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[dawb] /dɔb/
verb (used with object)
to cover or coat with soft, adhesive matter, as plaster or mud:
to daub a canvas with paint; to daub stone walls with mud.
to spread (plaster, mud, etc.) on or over something:
to daub plaster on a brick wall.
to smear, soil, or defile.
to apply, as paint or colors, unskillfully.
verb (used without object)
to daub something.
to paint unskillfully.
material, especially of an inferior kind, for daubing walls.
something daubed on.
an act of daubing.
a crude, inartistic painting.
Origin of daub
1275-1325; (v.) Middle English dauben < Anglo-French, Old French dauber to whiten, paint < Latin dealbāre, equivalent to de-, prevocalic variant of dē- de- + albāre to whiten, derivative of albus white; (noun) late Middle English, derivative of the v.
Related forms
dauber, noun
daubingly, adverb
dauby, adjective
undaubed, adjective Unabridged
Based on the Random House Dictionary, © Random House, Inc. 2017.
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Examples from the Web for daub
Contemporary Examples
Historical Examples
  • There were some clumsily indicated buildings, possibly sheds and stables of daub and wattle, eking out the ramshackle house.

    The Dop Doctor Clotilde Inez Mary Graves
  • The walls of the dormitory were constructed in what is well known as "wattle and daub."

    Prisoners Their Own Warders J. F. A. McNair
  • They daub themselves with rocon, but do not, like the men, make black streaks upon the face and body.

    Buffon's Natural History. Volume IV (of 10) Georges Louis Leclerc de Buffon
  • He supposed he must think up something to daub on there—the poorer the better.

    Chip, of the Flying U B. M. Bower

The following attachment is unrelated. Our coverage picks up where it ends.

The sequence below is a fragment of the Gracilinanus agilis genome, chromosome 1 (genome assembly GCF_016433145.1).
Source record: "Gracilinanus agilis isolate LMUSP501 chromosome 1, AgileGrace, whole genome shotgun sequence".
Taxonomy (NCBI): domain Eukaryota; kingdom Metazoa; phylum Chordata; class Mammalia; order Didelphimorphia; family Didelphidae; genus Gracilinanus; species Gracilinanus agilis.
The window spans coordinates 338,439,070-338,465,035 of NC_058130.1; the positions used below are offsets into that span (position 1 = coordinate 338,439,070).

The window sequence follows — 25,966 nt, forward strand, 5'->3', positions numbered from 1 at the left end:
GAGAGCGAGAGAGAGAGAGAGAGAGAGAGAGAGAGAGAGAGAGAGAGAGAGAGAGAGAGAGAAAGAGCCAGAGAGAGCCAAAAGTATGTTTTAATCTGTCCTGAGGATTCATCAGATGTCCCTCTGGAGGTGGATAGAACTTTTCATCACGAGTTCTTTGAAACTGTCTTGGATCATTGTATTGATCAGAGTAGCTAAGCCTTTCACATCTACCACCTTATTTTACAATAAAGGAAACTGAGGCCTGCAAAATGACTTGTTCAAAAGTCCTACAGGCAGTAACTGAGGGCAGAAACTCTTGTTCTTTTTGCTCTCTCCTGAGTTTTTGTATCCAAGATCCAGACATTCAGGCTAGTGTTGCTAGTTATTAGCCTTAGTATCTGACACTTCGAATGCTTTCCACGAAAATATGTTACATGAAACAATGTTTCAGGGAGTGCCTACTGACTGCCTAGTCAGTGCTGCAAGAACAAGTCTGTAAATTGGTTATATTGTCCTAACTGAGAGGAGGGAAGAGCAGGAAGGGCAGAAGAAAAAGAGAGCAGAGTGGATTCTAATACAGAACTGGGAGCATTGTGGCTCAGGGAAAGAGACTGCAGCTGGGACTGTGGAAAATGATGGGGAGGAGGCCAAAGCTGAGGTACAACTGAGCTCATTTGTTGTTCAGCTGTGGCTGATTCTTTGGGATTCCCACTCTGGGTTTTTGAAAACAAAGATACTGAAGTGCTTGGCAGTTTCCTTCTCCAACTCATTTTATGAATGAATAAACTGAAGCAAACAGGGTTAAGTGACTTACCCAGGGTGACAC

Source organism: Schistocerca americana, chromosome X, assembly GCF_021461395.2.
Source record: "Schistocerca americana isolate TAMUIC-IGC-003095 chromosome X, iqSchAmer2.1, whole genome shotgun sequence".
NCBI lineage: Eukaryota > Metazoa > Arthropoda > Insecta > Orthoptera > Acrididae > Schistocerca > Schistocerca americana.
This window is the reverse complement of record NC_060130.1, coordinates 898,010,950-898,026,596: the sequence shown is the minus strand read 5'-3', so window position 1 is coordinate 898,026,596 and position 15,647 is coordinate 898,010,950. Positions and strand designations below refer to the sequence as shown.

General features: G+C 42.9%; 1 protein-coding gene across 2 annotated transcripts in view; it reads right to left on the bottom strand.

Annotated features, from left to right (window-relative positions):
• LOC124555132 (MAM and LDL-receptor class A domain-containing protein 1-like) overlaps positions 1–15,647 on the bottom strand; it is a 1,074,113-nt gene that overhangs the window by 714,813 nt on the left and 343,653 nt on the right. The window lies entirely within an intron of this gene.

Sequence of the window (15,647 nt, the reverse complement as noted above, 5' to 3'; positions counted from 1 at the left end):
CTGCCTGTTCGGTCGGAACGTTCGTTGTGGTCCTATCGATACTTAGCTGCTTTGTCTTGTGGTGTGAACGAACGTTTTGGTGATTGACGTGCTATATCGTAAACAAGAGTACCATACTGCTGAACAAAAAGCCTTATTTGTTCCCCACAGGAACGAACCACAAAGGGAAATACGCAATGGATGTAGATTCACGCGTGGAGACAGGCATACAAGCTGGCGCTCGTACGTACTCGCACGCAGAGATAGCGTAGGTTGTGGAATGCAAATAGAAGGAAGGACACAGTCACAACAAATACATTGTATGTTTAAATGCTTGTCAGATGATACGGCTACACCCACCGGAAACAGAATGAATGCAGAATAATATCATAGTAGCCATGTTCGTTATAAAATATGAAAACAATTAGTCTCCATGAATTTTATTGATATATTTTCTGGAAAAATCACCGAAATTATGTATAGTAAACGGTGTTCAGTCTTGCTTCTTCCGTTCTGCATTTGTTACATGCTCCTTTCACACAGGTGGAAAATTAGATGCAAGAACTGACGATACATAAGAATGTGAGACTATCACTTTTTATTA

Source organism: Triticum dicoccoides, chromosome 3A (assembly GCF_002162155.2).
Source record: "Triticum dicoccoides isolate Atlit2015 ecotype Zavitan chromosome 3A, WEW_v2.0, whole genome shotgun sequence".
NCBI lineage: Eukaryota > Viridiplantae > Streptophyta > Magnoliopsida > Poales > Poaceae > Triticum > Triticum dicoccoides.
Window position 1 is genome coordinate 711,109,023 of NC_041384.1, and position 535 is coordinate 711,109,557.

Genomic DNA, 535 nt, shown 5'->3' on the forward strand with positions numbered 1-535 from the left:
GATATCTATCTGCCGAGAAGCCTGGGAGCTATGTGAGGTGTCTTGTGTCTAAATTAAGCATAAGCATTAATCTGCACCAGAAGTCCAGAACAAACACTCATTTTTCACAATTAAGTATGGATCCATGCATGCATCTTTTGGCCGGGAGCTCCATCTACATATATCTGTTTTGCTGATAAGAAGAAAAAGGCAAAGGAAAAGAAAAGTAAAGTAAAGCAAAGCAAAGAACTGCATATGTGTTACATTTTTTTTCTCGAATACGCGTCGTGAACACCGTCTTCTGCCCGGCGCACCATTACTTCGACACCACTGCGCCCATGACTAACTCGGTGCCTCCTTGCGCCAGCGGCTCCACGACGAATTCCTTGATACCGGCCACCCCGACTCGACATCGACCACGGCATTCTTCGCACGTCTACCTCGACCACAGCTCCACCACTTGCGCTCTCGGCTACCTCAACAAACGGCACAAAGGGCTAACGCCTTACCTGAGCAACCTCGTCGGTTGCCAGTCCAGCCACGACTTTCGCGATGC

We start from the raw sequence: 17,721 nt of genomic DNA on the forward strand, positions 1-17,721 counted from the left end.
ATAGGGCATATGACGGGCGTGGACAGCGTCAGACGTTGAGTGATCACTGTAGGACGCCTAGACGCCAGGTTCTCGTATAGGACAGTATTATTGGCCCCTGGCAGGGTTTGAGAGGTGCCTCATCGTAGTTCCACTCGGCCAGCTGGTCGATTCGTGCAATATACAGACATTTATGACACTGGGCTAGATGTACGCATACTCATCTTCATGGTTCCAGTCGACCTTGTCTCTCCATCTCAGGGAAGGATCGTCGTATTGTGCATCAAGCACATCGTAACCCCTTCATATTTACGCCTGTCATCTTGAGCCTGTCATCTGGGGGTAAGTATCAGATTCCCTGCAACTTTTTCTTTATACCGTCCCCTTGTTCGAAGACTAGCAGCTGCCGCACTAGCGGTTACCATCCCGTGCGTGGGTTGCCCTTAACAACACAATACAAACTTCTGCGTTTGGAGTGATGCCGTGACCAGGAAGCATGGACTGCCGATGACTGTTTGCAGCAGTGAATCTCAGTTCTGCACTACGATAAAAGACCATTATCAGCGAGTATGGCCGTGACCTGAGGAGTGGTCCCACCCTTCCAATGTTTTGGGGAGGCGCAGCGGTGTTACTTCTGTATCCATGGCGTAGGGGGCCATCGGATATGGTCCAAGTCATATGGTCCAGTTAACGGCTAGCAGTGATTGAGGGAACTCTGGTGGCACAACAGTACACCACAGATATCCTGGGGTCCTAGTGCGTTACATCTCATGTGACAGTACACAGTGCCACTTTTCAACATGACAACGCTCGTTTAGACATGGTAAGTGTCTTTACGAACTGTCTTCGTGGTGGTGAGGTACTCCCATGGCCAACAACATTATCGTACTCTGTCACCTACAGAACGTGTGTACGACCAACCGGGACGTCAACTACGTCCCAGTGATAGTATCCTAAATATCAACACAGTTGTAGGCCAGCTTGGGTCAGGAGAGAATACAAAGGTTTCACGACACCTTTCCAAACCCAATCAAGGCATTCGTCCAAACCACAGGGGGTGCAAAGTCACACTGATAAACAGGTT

• He also told me it was the custom in England and other uncivilised parts of the world to daub oil-paints on a piece of canvas.

  • "His head's no'but a lump of puddin' and a daub o' pancake," thought Gubblum.

    A Son of Hagar Sir Hall Caine
  • They bring buffalo skulls, daub them with red earth, and place them as you see, noses pointing to the east.

    South from Hudson Bay E. C. [Ethel Claire] Brill
  • As for "wattle and daub" I could wish that it had never been invented.

British Dictionary definitions for daub


(transitive) to smear or spread (paint, mud, etc), esp carelessly
(transitive) to cover or coat (with paint, plaster, etc) carelessly
to paint (a picture) clumsily or badly
an unskilful or crude painting
something daubed on, esp as a wall covering See also wattle and daub
a smear (of paint, mud, etc)
the act of daubing
Derived Forms
dauber, noun
dauby, adjective
Word Origin
C14: from Old French dauber to paint, whitewash, from Latin dealbāre, from albāre to whiten, from albus white
Collins English Dictionary - Complete & Unabridged 2012 Digital Edition
© William Collins Sons & Co. Ltd. 1979, 1986 © HarperCollins
Publishers 1998, 2000, 2003, 2005, 2006, 2007, 2009, 2012
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Word Origin and History for daub

late 14c. (Dauber as a surname is recorded from mid-13c.), from Old French dauber "to whitewash, plaster" (13c.), perhaps from Latin dealbare, from de- "thoroughly" + albare "to whiten," from albus "white" (see alb). Painting sense is from 1620s. Related: Daubed; daubing. As a noun, from mid-15c.

Online Etymology Dictionary, © 2010 Douglas Harper
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